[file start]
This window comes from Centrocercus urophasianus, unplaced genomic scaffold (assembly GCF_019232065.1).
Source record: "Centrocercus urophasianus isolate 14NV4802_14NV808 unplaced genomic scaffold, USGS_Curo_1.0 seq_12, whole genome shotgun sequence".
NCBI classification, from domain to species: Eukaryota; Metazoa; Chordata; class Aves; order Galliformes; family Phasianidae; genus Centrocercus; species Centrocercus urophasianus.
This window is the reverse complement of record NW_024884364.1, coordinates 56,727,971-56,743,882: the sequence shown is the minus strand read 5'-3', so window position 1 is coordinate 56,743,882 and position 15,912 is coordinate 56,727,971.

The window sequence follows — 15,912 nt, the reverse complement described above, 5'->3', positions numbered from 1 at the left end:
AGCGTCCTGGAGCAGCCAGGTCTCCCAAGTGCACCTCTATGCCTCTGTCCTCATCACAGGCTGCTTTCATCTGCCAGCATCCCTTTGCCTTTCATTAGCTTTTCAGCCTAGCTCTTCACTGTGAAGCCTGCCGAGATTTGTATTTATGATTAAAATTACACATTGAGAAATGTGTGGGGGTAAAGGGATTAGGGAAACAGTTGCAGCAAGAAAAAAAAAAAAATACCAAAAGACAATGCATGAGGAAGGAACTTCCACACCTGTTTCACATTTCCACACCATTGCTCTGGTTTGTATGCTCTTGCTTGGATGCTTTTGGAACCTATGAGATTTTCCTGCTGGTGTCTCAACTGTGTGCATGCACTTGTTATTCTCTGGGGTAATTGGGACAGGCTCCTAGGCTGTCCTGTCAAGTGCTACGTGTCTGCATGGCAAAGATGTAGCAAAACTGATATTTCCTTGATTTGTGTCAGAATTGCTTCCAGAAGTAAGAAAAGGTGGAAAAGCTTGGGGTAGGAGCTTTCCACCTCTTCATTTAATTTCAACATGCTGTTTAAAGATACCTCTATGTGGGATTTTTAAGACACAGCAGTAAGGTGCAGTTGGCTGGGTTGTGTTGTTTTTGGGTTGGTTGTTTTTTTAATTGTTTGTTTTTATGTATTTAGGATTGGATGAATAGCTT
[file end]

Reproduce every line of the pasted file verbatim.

This window comes from Centrocercus urophasianus, unplaced genomic scaffold (assembly GCF_019232065.1).
Source record: "Centrocercus urophasianus isolate 14NV4802_14NV808 unplaced genomic scaffold, USGS_Curo_1.0 seq_12, whole genome shotgun sequence".
NCBI classification, from domain to species: Eukaryota; Metazoa; Chordata; class Aves; order Galliformes; family Phasianidae; genus Centrocercus; species Centrocercus urophasianus.
This window is the reverse complement of record NW_024884364.1, coordinates 56,727,971-56,743,882: the sequence shown is the minus strand read 5'-3', so window position 1 is coordinate 56,743,882 and position 15,912 is coordinate 56,727,971.

The window sequence follows — 15,912 nt, the reverse complement described above, 5'->3', positions numbered from 1 at the left end:
AGCGTCCTGGAGCAGCCAGGTCTCCCAAGTGCACCTCTATGCCTCTGTCCTCATCACAGGCTGCTTTCATCTGCCAGCATCCCTTTGCCTTTCATTAGCTTTTCAGCCTAGCTCTTCACTGTGAAGCCTGCCGAGATTTGTATTTATGATTAAAATTACACATTGAGAAATGTGTGGGGGTAAAGGGATTAGGGAAACAGTTGCAGCAAGAAAAAAAAAAAAATACCAAAAGACAATGCATGAGGAAGGAACTTCCACACCTGTTTCACATTTCCACACCATTGCTCTGGTTTGTATGCTCTTGCTTGGATGCTTTTGGAACCTATGAGATTTTCCTGCTGGTGTCTCAACTGTGTGCATGCACTTGTTATTCTCTGGGGTAATTGGGACAGGCTCCTAGGCTGTCCTGTCAAGTGCTACGTGTCTGCATGGCAAAGATGTAGCAAAACTGATATTTCCTTGATTTGTGTCAGAATTGCTTCCAGAAGTAAGAAAAGGTGGAAAAGCTTGGGGTAGGAGCTTTCCACCTCTTCATTTAATTTCAACATGCTGTTTAAAGATACCTCTATGTGGGATTTTTAAGACACAGCAGTAAGGTGCAGTTGGCTGGGTTGTGTTGTTTTTGGGTTGGTTGTTTTTTTAATTGTTTGTTTTTATGTATTTAGGATTGGATGAATAGCTT